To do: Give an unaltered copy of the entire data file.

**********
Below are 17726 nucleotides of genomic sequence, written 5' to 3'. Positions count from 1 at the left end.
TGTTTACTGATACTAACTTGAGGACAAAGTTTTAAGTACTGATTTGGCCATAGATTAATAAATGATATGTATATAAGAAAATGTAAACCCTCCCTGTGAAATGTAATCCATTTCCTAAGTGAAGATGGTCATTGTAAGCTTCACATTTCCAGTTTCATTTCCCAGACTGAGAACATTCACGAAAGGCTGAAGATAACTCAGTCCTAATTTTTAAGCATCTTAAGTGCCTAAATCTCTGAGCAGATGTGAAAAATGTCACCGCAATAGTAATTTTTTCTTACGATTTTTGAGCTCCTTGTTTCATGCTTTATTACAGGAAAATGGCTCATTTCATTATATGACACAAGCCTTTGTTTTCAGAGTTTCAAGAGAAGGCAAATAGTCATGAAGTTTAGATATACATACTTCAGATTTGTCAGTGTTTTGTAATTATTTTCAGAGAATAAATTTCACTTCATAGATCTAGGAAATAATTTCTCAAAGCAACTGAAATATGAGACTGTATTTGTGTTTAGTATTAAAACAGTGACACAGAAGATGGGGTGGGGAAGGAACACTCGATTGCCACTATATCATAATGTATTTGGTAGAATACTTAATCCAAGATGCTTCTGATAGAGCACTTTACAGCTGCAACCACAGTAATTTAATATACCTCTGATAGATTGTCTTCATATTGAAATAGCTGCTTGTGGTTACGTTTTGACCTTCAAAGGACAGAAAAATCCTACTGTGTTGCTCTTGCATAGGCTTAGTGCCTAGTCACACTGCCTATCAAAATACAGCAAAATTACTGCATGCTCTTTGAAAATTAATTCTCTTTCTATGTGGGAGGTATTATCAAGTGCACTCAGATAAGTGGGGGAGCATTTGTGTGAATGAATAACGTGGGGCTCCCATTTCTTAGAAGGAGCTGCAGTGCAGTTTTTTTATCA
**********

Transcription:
Below are 17726 nucleotides of genomic sequence, written 5' to 3'. Positions count from 1 at the left end.
TGTTTACTGATACTAACTTGAGGACAAAGTTTTAAGTACTGATTTGGCCATAGATTAATAAATGATATGTATATAAGAAAATGTAAACCCTCCCTGTGAAATGTAATCCATTTCCTAAGTGAAGATGGTCATTGTAAGCTTCACATTTCCAGTTTCATTTCCCAGACTGAGAACATTCACGAAAGGCTGAAGATAACTCAGTCCTAATTTTTAAGCATCTTAAGTGCCTAAATCTCTGAGCAGATGTGAAAAATGTCACCGCAATAGTAATTTTTTCTTACGATTTTTGAGCTCCTTGTTTCATGCTTTATTACAGGAAAATGGCTCATTTCATTATATGACACAAGCCTTTGTTTTCAGAGTTTCAAGAGAAGGCAAATAGTCATGAAGTTTAGATATACATACTTCAGATTTGTCAGTGTTTTGTAATTATTTTCAGAGAATAAATTTCACTTCATAGATCTAGGAAATAATTTCTCAAAGCAACTGAAATATGAGACTGTATTTGTGTTTAGTATTAAAACAGTGACACAGAAGATGGGGTGGGGAAGGAACACTCGATTGCCACTATATCATAATGTATTTGGTAGAATACTTAATCCAAGATGCTTCTGATAGAGCACTTTACAGCTGCAACCACAGTAATTTAATATACCTCTGATAGATTGTCTTCATATTGAAATAGCTGCTTGTGGTTACGTTTTGACCTTCAAAGGACAGAAAAATCCTACTGTGTTGCTCTTGCATAGGCTTAGTGCCTAGTCACACTGCCTATCAAAATACAGCAAAATTACTGCATGCTCTTTGAAAATTAATTCTCTTTCTATGTGGGAGGTATTATCAAGTGCACTCAGATAAGTGGGGGAGCATTTGTGTGAATGAATAACGTGGGGCTCCCATTTCTTAGAAGGAGCTGCAGTGCAGTTTTTTTATCA